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Audio liberation with Cleanfeed

Every time I think things are just as awesome as they can possibly be, something pops up and proves me wrong - and things get even more awesome!
     Enter Cleanfeed, a remarkable new technology that gets us connected over the web with unbeatable audio quality.
     I was tipped off to this new tech by a local AMer, where I do a monthly show on afternoon drive. I usually hopped down to the station for my show but the station went all remote talent with the pandemic and set us up with Cleanfeed.
     Then I found out it was free!
     Cleanfeed is multitrack, multi-party live audio and recording application using only a browser. Cleanfeed offers a nice array of tools and controls on both ends of the connection so both users can fine tune to their heart's content.       Get started without external mixers, etc., technical know-how not required. The minimum requirements are just a browser, a connection to the web and a microphone; Cleanfeed handles the rest.
     The free version of Cleanfeed offers multiple connections, unlimited recording and amazing audio quality, The pro version offers sweet features like multitrack recording, channel mix control and a cartwall.
     Pull in guests for engaging interviews, share your content with other low power broadcasters in real time - the possibilities are endless!

FCC Targets Landlords Who Allow 'Pirate' Broadcasting

The Friendly Candy Company has started targeting property owners and managers for 'knowingly' permitting so-called illegal AM and FM radio broadcasting from their properties, under a new 2020 federal law known as the PIRATE Act.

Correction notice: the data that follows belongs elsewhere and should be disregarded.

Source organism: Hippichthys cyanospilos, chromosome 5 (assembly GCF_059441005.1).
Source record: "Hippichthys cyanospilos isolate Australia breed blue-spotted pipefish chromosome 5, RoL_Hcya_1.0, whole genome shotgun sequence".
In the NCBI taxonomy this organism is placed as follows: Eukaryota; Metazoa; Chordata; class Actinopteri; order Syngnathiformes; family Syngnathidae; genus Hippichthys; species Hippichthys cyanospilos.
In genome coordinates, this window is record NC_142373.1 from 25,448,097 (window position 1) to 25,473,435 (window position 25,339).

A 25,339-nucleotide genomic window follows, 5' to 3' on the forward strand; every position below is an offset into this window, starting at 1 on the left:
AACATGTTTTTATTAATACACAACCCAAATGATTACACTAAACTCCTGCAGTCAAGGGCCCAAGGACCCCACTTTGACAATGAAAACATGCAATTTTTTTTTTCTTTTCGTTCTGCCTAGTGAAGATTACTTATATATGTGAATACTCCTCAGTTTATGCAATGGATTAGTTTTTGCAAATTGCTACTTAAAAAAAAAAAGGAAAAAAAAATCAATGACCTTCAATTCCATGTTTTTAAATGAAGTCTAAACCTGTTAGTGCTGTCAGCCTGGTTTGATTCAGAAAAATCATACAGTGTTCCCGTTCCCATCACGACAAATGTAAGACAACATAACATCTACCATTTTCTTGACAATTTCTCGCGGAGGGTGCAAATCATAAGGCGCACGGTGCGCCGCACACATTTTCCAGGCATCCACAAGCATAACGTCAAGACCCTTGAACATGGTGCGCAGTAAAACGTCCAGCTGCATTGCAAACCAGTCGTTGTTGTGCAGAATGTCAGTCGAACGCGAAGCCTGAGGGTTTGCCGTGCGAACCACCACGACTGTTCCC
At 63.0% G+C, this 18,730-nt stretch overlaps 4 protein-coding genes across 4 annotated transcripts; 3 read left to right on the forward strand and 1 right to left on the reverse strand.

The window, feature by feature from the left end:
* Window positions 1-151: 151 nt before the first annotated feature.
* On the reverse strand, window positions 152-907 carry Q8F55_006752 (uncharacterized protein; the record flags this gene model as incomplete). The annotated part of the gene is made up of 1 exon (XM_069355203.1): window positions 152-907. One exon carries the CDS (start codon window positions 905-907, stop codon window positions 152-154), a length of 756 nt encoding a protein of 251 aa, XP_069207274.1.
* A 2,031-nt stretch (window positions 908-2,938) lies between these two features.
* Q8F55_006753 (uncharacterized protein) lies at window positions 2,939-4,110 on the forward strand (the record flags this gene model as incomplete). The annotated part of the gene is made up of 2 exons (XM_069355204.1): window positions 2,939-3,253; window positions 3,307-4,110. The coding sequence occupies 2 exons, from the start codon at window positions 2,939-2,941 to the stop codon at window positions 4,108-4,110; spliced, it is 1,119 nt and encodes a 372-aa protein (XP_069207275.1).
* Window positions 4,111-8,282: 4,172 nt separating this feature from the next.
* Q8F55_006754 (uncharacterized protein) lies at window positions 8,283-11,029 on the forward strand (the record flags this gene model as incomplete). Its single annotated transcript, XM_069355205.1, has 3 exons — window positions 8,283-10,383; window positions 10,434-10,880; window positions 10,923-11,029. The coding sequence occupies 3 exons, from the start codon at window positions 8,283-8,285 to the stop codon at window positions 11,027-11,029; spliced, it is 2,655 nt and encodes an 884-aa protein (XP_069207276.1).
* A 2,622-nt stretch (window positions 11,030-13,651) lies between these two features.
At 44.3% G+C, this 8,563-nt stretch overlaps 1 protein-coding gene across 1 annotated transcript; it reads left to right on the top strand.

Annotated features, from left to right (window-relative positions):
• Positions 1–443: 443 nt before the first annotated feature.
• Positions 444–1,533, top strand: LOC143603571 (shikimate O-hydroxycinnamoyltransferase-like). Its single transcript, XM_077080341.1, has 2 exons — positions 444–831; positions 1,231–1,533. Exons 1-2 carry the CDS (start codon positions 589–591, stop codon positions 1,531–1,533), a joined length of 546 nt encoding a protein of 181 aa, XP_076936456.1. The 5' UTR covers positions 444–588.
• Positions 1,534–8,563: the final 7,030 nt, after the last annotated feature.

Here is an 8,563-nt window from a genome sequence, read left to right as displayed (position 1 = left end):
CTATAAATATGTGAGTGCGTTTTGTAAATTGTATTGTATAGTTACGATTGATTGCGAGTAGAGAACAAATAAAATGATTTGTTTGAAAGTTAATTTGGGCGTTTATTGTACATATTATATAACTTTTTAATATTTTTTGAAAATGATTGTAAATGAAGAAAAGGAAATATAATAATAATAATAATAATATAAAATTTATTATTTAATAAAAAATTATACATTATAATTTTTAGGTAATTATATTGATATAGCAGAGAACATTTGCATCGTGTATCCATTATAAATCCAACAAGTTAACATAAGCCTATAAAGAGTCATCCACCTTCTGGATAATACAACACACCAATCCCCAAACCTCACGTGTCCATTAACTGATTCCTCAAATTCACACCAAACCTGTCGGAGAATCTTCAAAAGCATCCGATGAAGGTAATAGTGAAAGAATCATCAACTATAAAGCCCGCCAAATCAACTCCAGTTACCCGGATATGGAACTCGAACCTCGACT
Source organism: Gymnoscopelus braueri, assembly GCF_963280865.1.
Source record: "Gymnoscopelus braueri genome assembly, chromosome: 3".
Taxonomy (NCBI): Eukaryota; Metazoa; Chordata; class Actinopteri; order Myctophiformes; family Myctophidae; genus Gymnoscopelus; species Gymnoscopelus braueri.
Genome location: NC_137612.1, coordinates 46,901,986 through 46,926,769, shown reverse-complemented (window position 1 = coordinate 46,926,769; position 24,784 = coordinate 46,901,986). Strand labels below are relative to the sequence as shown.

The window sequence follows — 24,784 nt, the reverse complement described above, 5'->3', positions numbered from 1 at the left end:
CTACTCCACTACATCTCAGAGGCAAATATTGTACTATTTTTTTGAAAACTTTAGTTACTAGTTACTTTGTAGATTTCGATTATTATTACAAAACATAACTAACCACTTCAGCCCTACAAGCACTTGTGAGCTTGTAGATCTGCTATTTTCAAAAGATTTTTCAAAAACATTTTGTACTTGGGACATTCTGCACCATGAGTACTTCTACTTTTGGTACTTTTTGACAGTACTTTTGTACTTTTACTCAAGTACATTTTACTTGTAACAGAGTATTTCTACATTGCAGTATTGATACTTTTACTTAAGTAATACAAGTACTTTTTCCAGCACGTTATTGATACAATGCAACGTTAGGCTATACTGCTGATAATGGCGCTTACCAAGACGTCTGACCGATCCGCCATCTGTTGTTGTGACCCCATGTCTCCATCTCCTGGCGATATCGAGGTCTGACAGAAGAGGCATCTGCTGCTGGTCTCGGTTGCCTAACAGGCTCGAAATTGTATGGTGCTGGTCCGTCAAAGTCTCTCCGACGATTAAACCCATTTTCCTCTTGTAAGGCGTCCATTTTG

Property owners and managers believed to be ignoring or facilitating illegal 'pirate' AM or FM broadcast operations from their properties will be given 10 days to respond before enforcement action moves forward.
     The PIRATE Act defines pirate radio broadcasting as the transmission of communications on the AM and FM radio broadcast bands without a license issued by the FCC (not including the use of unlicensed, low power devices permitted under the Commission’s rules, like we all use). The PIRATE Act permits the Commission to issue forfeitures for violations of section 511 of up to $100,000 per day and up to a maximum fine of $2 million.
     Apparently, no one at the FCC is aware of the fact that radio listenership, radio station licenses and employment in radio have all plummeted precipitously over the past five years.
     Is this a rather obvious effort to prop of the faltering stock prices of the many-times bankrupt radio conglomerates who are staring irrelevance in the face? One needs look no further than the Red Zebra fiasco, buying four DC area stations for $58 million in the mid-2000s, only to sell off those same stations 2018 - 2020 for a total of $8 million, to see where radio asset values are headed.
     Like the infamous radio Waterloo where industry insiders spent millions to stop non-factor satellite radio as the Internet snuck up and ate radio's lunch, battling the straw man of pirate radio (scared, kids?) will prove similarly futile.
     Could it be that corporate radio sucks Orangutan butt and the suckitude of corporate radio incompetence is quickly making once-great radio into the next MySpace.com? 
     Fortunately, solar power will free us from the need for utility power and eliminate the need for a landlord!

Social distancing = low power radio broadcasting!